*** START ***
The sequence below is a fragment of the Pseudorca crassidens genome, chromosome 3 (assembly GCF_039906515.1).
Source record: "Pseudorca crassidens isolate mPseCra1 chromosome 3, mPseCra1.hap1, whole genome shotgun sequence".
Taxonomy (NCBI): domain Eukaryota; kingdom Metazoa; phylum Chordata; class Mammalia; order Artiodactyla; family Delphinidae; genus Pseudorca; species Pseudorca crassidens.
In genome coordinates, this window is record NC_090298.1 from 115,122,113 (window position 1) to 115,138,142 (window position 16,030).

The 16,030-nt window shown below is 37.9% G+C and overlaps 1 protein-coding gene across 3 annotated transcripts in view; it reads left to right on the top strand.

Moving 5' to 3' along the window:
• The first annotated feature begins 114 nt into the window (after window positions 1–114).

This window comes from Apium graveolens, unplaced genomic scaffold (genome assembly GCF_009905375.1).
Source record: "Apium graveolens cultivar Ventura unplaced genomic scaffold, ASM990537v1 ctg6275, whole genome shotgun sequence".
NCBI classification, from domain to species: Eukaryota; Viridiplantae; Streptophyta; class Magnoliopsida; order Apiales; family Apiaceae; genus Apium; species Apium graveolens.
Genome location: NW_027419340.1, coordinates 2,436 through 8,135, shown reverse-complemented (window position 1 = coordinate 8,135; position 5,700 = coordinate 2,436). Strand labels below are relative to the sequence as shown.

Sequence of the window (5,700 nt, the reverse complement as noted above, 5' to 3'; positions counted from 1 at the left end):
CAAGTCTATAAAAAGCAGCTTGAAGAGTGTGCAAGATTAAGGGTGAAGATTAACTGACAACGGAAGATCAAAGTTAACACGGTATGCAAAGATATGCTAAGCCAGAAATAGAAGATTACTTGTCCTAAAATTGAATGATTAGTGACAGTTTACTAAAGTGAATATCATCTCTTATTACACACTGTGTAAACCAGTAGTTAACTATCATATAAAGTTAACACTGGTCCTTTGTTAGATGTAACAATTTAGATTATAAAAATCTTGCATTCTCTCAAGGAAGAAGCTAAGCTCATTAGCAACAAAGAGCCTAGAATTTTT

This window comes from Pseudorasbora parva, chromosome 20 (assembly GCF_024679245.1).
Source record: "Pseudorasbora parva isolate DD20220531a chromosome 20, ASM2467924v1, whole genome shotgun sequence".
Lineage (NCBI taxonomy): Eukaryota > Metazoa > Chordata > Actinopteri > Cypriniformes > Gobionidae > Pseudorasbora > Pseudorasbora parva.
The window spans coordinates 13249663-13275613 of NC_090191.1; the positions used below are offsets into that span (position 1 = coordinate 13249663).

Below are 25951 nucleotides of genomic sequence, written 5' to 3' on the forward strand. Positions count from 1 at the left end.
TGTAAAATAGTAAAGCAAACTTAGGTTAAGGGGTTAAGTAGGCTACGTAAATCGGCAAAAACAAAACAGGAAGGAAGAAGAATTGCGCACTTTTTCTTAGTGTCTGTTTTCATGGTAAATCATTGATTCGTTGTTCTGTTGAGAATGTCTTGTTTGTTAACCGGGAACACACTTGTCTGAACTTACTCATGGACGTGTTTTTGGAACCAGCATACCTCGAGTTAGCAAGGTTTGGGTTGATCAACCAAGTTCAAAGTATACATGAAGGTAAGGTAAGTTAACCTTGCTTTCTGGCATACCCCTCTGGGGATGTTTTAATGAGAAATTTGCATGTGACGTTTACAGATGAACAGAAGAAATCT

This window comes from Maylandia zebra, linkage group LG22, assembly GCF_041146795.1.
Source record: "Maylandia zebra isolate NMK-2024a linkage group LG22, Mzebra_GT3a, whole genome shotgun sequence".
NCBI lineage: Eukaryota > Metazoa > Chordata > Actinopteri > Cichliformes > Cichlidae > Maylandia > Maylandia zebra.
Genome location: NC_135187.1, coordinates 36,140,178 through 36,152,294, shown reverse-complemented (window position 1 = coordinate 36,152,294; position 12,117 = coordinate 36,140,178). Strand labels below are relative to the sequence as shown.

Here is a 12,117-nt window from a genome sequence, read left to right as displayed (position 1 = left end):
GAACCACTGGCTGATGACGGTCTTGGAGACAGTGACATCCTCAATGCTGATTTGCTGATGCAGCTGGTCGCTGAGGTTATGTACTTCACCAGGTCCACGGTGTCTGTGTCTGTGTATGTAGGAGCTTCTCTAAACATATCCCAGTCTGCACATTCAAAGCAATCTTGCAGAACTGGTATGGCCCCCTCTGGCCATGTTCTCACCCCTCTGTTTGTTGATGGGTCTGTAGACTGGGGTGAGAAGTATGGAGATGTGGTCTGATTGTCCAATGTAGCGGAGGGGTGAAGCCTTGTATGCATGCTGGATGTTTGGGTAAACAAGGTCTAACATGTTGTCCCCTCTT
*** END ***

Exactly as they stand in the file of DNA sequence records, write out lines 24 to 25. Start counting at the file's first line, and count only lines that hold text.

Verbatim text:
Here is a 12,117-nt window from a genome sequence, read left to right as displayed (position 1 = left end):
GAACCACTGGCTGATGACGGTCTTGGAGACAGTGACATCCTCAATGCTGATTTGCTGATGCAGCTGGTCGCTGAGGTTATGTACTTCACCAGGTCCACGGTGTCTGTGTCTGTGTATGTAGGAGCTTCTCTAAACATATCCCAGTCTGCACATTCAAAGCAATCTTGCAGAACTGGTATGGCCCCCTCTGGCCATGTTCTCACCCCTCTGTTTGTTGATGGGTCTGTAGACTGGGGTGAGAAGTATGGAGATGTGGTCTGATTGTCCAATGTAGCGGAGGGGTGAAGCCTTGTATGCATGCTGGATGTTTGGGTAAACAAGGTCTAACATGTTGTCCCCTCTT